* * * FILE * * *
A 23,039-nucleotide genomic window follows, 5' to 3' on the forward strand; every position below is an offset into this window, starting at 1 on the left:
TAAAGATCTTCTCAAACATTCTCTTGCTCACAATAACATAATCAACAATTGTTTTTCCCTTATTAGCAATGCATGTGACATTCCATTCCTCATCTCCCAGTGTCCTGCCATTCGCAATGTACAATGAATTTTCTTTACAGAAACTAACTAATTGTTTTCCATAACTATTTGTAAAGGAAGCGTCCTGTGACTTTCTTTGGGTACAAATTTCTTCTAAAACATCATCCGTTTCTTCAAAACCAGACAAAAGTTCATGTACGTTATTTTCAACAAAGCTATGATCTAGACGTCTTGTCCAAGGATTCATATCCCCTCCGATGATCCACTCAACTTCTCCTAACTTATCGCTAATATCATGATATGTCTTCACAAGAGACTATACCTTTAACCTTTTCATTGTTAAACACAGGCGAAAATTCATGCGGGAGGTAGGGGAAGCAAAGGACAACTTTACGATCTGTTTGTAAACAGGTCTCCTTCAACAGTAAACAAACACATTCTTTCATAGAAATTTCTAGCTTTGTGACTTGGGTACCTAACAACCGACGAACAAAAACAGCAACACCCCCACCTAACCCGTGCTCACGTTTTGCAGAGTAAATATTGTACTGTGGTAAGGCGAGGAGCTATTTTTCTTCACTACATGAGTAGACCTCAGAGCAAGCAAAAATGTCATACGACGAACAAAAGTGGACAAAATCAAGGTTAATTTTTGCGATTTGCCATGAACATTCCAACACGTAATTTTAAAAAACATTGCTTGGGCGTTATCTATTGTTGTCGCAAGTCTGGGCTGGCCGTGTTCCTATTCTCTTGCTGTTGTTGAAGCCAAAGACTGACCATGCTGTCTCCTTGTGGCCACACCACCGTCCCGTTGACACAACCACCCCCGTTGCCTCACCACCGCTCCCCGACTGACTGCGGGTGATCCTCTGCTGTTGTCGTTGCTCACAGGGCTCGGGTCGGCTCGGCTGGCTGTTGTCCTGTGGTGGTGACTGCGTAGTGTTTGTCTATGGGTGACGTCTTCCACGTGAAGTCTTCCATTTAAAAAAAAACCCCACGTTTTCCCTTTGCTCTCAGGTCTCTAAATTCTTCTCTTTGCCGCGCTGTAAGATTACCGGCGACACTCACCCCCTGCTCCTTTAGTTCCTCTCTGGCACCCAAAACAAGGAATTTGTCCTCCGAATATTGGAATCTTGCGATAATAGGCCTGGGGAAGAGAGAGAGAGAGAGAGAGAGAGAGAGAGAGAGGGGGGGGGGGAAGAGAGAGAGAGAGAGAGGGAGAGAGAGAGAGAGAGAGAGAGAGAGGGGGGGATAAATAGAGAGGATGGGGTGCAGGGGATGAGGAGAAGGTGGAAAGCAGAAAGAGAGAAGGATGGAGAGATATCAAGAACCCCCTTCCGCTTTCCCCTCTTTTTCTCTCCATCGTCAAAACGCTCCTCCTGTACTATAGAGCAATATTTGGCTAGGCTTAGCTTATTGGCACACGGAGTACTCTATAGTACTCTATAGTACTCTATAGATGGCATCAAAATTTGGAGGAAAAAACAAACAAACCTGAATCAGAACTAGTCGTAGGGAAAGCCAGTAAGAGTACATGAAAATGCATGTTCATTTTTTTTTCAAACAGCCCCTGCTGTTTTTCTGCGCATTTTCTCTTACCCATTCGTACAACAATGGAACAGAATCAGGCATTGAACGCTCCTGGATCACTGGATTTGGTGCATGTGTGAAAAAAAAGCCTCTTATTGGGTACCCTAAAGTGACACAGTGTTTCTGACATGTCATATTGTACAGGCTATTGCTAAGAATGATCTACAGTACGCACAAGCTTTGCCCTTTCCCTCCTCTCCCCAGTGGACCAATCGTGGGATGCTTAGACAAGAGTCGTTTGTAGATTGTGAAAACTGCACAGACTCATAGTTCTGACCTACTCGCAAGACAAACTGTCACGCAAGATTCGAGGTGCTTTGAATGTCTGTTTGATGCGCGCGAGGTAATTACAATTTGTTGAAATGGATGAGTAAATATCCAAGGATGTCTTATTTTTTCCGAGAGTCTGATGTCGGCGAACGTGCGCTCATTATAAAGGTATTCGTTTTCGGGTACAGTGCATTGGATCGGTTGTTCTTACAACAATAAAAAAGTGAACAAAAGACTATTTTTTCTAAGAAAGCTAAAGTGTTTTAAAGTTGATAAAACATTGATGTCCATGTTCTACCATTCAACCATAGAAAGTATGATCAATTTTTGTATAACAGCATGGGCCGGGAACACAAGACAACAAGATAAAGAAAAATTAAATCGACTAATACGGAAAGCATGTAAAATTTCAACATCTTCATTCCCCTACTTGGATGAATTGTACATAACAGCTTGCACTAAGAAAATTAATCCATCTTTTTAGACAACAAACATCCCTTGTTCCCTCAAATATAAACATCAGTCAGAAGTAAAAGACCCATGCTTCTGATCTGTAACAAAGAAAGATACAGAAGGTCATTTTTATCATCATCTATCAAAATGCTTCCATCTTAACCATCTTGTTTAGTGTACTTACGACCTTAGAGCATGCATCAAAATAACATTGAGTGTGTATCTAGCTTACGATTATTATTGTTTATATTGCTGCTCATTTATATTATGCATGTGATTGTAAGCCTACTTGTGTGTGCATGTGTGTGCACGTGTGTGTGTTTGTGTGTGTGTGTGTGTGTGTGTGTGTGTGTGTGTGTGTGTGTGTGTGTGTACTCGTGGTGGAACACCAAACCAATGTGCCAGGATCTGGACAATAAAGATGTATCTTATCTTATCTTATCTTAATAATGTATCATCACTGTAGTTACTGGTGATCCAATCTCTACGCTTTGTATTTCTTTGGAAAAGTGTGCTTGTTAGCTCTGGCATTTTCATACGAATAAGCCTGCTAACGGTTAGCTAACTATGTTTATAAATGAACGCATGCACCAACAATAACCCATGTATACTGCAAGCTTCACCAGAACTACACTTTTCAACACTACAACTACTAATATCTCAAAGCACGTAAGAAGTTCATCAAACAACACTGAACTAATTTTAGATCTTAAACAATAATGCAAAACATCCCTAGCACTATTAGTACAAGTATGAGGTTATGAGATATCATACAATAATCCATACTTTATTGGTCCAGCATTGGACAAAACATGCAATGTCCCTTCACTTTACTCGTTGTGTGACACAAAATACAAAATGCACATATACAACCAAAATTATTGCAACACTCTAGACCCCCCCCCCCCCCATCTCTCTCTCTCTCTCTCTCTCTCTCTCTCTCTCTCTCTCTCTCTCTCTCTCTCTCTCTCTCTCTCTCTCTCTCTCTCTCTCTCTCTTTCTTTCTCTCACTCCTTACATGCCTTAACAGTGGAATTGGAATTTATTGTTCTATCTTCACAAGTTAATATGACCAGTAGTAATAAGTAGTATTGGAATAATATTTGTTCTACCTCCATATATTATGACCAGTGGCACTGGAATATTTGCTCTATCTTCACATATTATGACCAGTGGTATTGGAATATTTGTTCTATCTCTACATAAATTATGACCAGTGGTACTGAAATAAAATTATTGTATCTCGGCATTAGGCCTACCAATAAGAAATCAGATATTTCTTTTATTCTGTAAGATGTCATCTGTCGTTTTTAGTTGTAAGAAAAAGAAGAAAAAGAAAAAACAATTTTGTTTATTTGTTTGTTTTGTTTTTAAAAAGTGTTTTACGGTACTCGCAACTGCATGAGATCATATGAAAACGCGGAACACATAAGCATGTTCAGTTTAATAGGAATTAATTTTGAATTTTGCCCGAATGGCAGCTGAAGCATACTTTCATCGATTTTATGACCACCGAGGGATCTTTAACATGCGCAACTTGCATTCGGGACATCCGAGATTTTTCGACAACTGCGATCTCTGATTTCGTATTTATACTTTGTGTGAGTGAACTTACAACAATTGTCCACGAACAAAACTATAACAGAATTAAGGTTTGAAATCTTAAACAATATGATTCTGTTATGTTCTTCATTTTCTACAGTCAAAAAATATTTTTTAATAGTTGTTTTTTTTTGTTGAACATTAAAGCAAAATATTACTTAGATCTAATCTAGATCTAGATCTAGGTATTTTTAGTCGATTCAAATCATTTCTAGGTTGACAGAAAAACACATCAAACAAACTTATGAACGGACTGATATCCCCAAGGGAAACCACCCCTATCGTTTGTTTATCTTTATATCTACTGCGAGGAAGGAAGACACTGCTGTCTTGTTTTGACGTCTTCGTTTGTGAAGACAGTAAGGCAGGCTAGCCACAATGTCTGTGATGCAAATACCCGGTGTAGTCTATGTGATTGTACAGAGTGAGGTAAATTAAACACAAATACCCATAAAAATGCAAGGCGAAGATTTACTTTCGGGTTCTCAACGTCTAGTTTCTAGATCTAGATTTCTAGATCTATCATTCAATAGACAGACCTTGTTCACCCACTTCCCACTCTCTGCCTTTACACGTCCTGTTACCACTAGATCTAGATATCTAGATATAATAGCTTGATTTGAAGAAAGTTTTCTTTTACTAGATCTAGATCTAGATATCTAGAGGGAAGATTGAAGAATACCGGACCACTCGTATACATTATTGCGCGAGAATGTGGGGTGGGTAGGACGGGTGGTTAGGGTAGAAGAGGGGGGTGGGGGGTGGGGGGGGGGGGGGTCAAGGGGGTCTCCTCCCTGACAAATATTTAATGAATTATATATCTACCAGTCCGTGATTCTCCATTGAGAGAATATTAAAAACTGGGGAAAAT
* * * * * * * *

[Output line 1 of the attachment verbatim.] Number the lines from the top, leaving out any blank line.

A 23,039-nucleotide genomic window follows, 5' to 3' on the forward strand; every position below is an offset into this window, starting at 1 on the left: